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U.S. regulators approve Dish request and spectrum sale

The sign in the lobby of the corporate headquarters of Dish Network is seen in the Denver suburb of Englewood, Colorado April 6, 2011. REUTE
The sign in the lobby of the corporate headquarters of Dish Network is seen in the Denver suburb of Englewood, Colorado April 6, 2011. REUTE

By Diane Bartz

WASHINGTON (Reuters) - Federal regulators on Tuesday gave satellite TV provider Dish Network Corp the go-ahead to use wireless spectrum and also approved a framework for a spectrum auction next year.

The Federal Communications Commission voted to allow Dish to convert satellite spectrum for wireless use but would impose restrictions that the company opposes. Dish is the No. 2 satellite U.S. television provider after DirecTV.

Analysts have said that Dish could either sell the spectrum or partner with another wireless company such as Sprint Nextel if it plans to provide high-speed wireless services.

DISH said on Tuesday that it will "consider its strategic options and the optimal approach to put this spectrum to use for the benefit of consumers."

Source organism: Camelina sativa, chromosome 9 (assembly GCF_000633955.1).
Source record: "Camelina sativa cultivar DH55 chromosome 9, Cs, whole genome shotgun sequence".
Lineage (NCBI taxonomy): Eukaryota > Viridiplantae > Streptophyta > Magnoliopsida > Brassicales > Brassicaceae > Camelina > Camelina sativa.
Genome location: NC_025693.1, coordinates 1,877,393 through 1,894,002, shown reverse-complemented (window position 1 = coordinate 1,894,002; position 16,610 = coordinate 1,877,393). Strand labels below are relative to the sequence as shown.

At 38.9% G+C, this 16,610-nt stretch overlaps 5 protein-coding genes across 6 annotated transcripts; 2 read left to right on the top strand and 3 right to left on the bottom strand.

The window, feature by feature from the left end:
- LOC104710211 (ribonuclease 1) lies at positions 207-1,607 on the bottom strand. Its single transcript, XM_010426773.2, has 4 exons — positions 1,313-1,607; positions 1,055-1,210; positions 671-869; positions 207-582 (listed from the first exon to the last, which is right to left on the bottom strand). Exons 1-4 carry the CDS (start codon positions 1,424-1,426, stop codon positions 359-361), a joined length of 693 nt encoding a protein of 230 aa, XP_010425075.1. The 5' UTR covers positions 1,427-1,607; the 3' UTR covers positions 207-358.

The five-member FCC commission also voted to approve a framework for auctioning a different chunk of spectrum -- known as the H block -- in 2013.

Sprint Nextel is known to be interested in the H block, which is near the spectrum owned by Dish.

The two companies have been in a battle over the power levels Dish should be allowed to use in a wireless network using the spectrum since excessive power levels used in one spectrum band can bleed into nearby spectrum and cause interference.

FCC Chairman Julius Genachowski is expected to testify on Capitol Hill on Wednesday to discuss both of the items approved on Tuesday as well as FCC plans for an auction of spectrum now owned by broadcasters in 2014.

The chairman and other four commissioners appearing before the House of Representatives subcommittee on communications and technology are also expected to be asked about a proposal to ease rules on media ownership to allow the same company to own a television station and newspaper in the same market.

(Reporting By Diane Bartz; Editing by M.D. Golan)

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